I like to supply specific Train / Test datasets that are split by time to account for any data drift while training ML models. The specific data set I have in mind for this ML project spans 2013-2020, so the risk of data drift is significant.
The results that display in the chart during grid-search appear to be the metric associated to the data the model was trained on. I don't actually know this, but I'm assuming it because those numbers are generally very high and close to 1.0 (I'm using AUC). When grid parameter searching is complete for a given model, the model is given a "top score" (with the trophy next to it) which is significantly lower, presumably because it is associated with the testing data.
This is very much expected, but I'm wondering how exactly this "top score" next to the trophy for that model type is selected. My guess is it's one of two possibilities:
I think option #1 has it's merits, specifically for anyone who isn't setting aside an additional hold-out data set to use as the "official" score for the model. But I'm very much hoping that the way DSS behaves is option #2. If not, is there a way to make option #2 a thing? Otherwise, I suspect I will need to run each model parameter set in it's own session so I can retrieve the Test score?
I think the potential downside if DSS behaves like option #1 is that the most-overfit model will be selected every time. If I purposefully try and overfit a model with a crazy high "depth" parameter in RandomForest or XGBoost, then I feel like that set of parameters is picked almost 100% of the time, which seems suspicious to me.
Essentially, I want an out-of-sample (by "sample" I mean Training data) score for every set of parameters so that a balanced, not overfit model is selected.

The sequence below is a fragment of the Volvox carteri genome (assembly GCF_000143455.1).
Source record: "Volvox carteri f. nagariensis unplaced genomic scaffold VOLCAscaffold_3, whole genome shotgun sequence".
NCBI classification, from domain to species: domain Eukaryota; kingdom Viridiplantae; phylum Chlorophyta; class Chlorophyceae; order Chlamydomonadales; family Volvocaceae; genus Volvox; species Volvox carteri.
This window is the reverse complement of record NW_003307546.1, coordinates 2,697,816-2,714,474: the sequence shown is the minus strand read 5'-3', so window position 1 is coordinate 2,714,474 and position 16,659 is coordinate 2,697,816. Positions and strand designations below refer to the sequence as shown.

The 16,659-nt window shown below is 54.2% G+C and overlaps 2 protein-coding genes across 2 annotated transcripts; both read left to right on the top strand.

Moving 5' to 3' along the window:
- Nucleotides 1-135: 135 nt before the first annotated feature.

It's a combination of 1 and 2: the test data is held out until the end and not used for optimizing hyperparameters, but DSS never uses train score for optimizing hyperparameters, and uses a cross-validation strategy instead.
What happens is that:
For hyperparameter optimization, DSS sets up a cross validation strategy (by default, 3-way K-fold). The important thing is that DSS never uses the train error to select the best hyperparameters, but always uses the validation set for this fold.
Once optimal hyperparameters have been found through cross-validation, the final model is trained on the entire train set.
Then the metrics are produced on the test set, which had been completely left out until now. By design, no information from performance on test set ever feeds back the optimization procedure, since that would bias the performance on test set.
So if you have separate train dataset TR and test dataset TS:
We have more details on cross-validation strategies here: https://doc.dataiku.com/dss/latest/machine-learning/advanced-optimization.html#tuning-search-paramet...
An important note is that you can select time-ordering so that DSS always evaluates on "more recent" data than the data used for training.